Well, it is a state law, after all, and while “opting out” of licensing your dog may feel like the canine equivalent of jaywalking, noncompliance could come back to bite you. Technically, the fine for noncompliance is $25 for every day the dog remains unlicensed after an official warning, but in practice owners are typically given a week’s grace period to get their paperwork in before incurring fines. If your dog is cited for being a public nuisance or is involved in a biting incident, then his being unlicensed will compound your problem.
But it’s not just about avoiding fines if you’re unlucky and get caught. Neglecting to license your dog undermine the city’s efforts to protect and enhance the rights of all dog owners. Granted, revenue from licensing fees is a drop in the bucket relative to the Animal Commission’s budget, but universal compliance signals that we dog owners are willing to hold up our end of the bargain and deserve respect in how decisions are made on policies, liked the shared use of parks, that affect dogs.
Dog owners are in the minority, after all, so we should respect the majority of non-dog-owning residents whose taxes help support the joint efforts of Animal Commission, the Department of Public Works, the Parks and Recreation Department and Community Development on our behalf. Public support for allowing dogs to enjoy our limited open spaces naturally increases with the licensed canine population, and I can imagine that it might be harder for the city to justify dedicating more open space to off-leash use if everyone simply “forgot” to license their dog. Since off-leash privileges at Fresh Pond Reservation are reserved exclusively for Cambridge-licensed dogs, why not consider the $8 fee your dog’s admission ticket to enjoy a (controlled) romp at one of the area’s most beautiful recreational resources?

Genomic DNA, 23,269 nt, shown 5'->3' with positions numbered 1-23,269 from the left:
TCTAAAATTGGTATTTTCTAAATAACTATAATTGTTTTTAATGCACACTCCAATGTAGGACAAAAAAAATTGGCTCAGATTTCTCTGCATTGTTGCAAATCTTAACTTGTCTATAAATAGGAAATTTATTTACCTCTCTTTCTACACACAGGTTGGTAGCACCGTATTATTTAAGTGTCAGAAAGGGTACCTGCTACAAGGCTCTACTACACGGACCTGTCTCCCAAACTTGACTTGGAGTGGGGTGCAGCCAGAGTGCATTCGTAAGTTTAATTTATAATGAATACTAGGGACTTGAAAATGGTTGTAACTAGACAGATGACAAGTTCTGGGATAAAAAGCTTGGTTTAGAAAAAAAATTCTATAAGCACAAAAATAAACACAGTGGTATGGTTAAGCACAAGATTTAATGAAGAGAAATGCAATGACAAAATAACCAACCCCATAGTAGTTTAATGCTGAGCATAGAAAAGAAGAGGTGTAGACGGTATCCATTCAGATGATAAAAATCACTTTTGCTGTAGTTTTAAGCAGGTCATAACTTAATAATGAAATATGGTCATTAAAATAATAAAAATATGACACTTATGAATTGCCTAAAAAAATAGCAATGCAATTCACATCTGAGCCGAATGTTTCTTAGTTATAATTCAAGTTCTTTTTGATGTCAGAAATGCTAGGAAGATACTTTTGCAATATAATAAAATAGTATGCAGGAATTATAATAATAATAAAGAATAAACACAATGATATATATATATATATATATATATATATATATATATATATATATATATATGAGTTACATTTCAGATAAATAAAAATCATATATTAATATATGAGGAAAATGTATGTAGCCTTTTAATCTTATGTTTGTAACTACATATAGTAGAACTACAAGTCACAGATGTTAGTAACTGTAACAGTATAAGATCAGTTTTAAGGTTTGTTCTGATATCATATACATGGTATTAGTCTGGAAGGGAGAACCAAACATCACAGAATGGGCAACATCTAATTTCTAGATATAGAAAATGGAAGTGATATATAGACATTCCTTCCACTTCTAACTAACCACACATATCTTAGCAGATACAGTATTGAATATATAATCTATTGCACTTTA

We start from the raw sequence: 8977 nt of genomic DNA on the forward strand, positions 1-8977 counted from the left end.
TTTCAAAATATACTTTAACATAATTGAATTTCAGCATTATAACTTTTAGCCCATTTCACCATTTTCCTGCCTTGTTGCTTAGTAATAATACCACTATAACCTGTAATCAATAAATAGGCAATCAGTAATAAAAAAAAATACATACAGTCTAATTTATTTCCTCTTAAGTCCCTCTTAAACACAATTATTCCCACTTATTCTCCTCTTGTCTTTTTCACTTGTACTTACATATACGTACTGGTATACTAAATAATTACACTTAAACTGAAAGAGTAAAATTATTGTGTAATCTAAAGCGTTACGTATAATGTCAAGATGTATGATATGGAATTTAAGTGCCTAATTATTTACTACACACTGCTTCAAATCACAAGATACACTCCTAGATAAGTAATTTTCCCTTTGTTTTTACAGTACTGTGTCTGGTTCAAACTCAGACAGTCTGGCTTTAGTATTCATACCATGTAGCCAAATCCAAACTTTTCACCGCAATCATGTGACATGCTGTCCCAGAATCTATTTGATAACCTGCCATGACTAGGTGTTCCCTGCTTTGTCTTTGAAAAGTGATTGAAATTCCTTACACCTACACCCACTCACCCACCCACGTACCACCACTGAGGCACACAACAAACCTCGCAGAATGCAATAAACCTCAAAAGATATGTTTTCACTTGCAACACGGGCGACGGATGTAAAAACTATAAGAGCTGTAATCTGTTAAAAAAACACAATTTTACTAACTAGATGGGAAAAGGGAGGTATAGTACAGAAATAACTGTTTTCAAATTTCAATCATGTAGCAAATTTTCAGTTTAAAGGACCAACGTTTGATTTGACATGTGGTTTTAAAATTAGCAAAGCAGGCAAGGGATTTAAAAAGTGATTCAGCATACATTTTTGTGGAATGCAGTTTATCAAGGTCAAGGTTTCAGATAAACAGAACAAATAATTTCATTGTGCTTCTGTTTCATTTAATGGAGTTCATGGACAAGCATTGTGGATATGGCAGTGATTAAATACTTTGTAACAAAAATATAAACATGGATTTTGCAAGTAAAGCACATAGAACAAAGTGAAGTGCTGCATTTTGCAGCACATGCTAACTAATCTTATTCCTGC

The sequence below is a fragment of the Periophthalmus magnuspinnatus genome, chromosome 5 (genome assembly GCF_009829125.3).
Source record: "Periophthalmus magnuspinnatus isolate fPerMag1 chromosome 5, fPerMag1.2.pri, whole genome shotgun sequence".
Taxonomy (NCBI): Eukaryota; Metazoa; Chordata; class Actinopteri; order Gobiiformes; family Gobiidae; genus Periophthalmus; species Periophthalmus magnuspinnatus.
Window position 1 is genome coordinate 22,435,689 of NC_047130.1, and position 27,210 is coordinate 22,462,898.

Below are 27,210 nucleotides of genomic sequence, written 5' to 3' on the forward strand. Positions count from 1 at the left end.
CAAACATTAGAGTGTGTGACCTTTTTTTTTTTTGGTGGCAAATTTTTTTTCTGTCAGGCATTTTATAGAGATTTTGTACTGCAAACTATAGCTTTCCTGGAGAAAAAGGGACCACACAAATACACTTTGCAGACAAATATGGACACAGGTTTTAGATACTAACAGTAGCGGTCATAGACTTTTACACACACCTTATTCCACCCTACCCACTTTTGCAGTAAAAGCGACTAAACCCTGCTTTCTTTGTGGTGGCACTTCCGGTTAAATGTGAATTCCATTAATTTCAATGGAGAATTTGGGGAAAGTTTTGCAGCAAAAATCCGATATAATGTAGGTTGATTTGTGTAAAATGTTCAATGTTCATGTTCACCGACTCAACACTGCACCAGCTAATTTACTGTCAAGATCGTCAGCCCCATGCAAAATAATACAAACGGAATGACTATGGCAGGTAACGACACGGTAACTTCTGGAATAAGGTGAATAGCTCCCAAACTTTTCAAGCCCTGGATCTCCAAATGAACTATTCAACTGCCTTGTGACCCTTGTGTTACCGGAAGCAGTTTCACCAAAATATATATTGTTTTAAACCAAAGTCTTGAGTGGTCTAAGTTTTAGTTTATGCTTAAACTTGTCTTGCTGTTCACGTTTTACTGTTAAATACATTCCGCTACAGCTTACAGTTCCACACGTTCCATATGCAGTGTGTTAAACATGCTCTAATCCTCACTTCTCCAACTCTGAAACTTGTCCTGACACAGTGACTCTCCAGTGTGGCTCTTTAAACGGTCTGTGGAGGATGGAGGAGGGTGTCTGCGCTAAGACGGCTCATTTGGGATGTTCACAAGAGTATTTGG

Okay, I’m done preaching – mostly to the choir, I hope, if you’re reading this.
Here are a few other things I learned from talking with Mark McCabe:
- If a dog gets lost and isn’t wearing any identification (like a license or a rabies tag), he will be taken to the MSPCA-Angell shelter in Boston and held for up to10 days (at a cost of $25/day to the city), while the MSPCA tries to locate the owner. If the owner is not found in a few days, the dog will be placed in the MSPCA’s adoption system. Fortunately this is rare. Less than a dozen stray dogs belonging to Cambridge owners went unclaimed last year; happily, most were returned the same day because they were wearing license tags.
- The DPW refills the plastic “poop bag” dispensers in parks. The bags are provided in case you forget to bring your own – not to offer an unlimited supply of free bags for owners who can’t be bothered to think ahead and carry their own. As Mr. McCabe colorfully put it, “The city isn’t required to provide diapers for your children, so don’t complain if the dispensers are empty. They’re a luxury!”
- A person may bring up to three dogs at a time to the city’s dog parks, and every dog must have a Cambridge license. This is partly to deter professional dog walkers from using the parks for large groups of dogs, and partly to ensure that the individual can control all the dogs in his care should a fight break out.
- Finally, Mr. McCabe asks dog owners to exercise “common sense and respect for others” at all times. Always keep your dog under your command, especially if he’s off-leash, and stay off fields that are very wet so the grass doesn’t get torn up.
Cambridge Animal Commission website.
617 349-4376 (M-F, 7:30 a.m.-5:00 p.m. & Sat, 7:00 a.m.-3:00 p.m.)
617 349-3300 (24/7 emergency hot line)